In the case of FIG. 2, the covering sheet or layer may be a sheet of glass fiber 13b impregnated with grout, laitance, or the like, as indicated at 13a. A covering sheet or layer of this type not only ensures sufiicient surface rigidity for the component as well as protection against shocks and impacts, but furthermore is practically unaffected by weather, temperature or humidity. The covering sheet or layer impregnated with cement adheres to the clay layer, since the cement also serves as an adhesive means or hinder. The covering layer may be rendered smooth, non-porous, and watertight, and is not subject to shrinkage or swelling such as might occur in the case of covering layers having a base of plastic composition material or paper. Furthermore, the covering layer 13 is light in weight compared with metal covering layers and has good insulating properties.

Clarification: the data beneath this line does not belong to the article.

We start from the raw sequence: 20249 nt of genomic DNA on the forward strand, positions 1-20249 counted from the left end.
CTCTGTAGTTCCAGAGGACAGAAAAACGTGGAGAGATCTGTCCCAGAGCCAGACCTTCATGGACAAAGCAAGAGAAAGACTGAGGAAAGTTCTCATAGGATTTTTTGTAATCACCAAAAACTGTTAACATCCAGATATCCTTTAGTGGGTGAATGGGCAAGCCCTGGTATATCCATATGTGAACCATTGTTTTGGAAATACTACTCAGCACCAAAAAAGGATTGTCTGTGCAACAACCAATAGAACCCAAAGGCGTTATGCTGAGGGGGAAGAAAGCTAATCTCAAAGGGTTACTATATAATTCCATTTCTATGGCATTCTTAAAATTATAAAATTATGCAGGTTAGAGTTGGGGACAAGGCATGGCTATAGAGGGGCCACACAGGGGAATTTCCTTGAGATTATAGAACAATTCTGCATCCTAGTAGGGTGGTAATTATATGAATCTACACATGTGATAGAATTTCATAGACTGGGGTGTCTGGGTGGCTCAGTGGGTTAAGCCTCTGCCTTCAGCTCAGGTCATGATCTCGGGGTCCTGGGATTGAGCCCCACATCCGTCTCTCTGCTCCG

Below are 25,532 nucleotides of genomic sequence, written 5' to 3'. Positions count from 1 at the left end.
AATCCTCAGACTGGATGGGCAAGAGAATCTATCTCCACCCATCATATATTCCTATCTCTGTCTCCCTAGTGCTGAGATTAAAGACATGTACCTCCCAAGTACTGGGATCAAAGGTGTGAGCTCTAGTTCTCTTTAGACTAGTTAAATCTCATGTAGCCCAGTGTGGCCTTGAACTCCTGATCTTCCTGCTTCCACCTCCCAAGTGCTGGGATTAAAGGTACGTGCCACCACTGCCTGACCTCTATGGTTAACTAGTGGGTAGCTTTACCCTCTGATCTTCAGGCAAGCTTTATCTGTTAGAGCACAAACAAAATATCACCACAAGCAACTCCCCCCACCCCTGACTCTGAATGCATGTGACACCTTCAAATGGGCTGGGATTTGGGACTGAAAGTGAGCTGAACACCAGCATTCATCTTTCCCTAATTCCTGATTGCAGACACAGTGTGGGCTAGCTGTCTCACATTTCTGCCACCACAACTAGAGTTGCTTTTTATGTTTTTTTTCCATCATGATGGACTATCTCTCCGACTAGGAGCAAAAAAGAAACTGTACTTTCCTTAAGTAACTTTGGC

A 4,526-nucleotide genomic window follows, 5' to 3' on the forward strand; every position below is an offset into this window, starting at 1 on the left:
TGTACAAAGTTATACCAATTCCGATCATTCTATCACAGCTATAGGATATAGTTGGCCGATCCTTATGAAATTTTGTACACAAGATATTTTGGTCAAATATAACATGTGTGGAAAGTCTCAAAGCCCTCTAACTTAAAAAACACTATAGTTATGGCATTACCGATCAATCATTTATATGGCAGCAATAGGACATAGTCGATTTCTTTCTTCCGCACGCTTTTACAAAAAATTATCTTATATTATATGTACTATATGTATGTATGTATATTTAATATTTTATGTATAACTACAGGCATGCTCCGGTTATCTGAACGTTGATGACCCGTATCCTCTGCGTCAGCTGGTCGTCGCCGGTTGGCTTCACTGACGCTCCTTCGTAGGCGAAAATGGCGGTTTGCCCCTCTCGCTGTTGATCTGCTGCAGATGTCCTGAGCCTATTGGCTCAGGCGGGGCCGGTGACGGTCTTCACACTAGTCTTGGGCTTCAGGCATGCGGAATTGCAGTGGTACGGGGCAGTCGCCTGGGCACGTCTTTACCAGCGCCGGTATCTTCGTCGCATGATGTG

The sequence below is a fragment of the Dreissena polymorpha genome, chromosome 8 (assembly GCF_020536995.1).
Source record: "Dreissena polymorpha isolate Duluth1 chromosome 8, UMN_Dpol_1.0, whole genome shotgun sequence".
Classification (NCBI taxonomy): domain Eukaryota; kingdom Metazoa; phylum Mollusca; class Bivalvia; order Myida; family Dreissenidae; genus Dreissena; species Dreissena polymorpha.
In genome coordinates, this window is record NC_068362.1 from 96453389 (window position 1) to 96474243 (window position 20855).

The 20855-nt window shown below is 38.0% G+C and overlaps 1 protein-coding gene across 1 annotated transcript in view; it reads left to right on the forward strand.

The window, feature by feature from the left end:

In manufacturing the embodiment of the invention shown in FIG. 2, a strip-form glass fiber mat 13 containing glass fiber 13b is impregnated with a hydraulic cement, liquefied with water, and indicated at 13a. Hydraulic cement 130, after impregnation of glass fiber 13b, may harden or dry only to such an extent that the strip or mat 13 obtains some stilfness which facilitates handling of the strip on supplying it to the form filled with the filler material, but without losing its hydraulic binding properties. Thus, when the filler or layer of expanded pellets, containing hydraulic cement, and the glass fiber mat, also containing hydraulic cement, are brought into contact, the hydraulic cement in both components still has its hydraulic binding activity. Thereby, the two hydraulic cement-containing components will harden together and, after complete drying of the composite strip, the binding material in the fiber glass mat 13 and the binding material 12 in association with the expanded pellets 11, will form a homogenous network.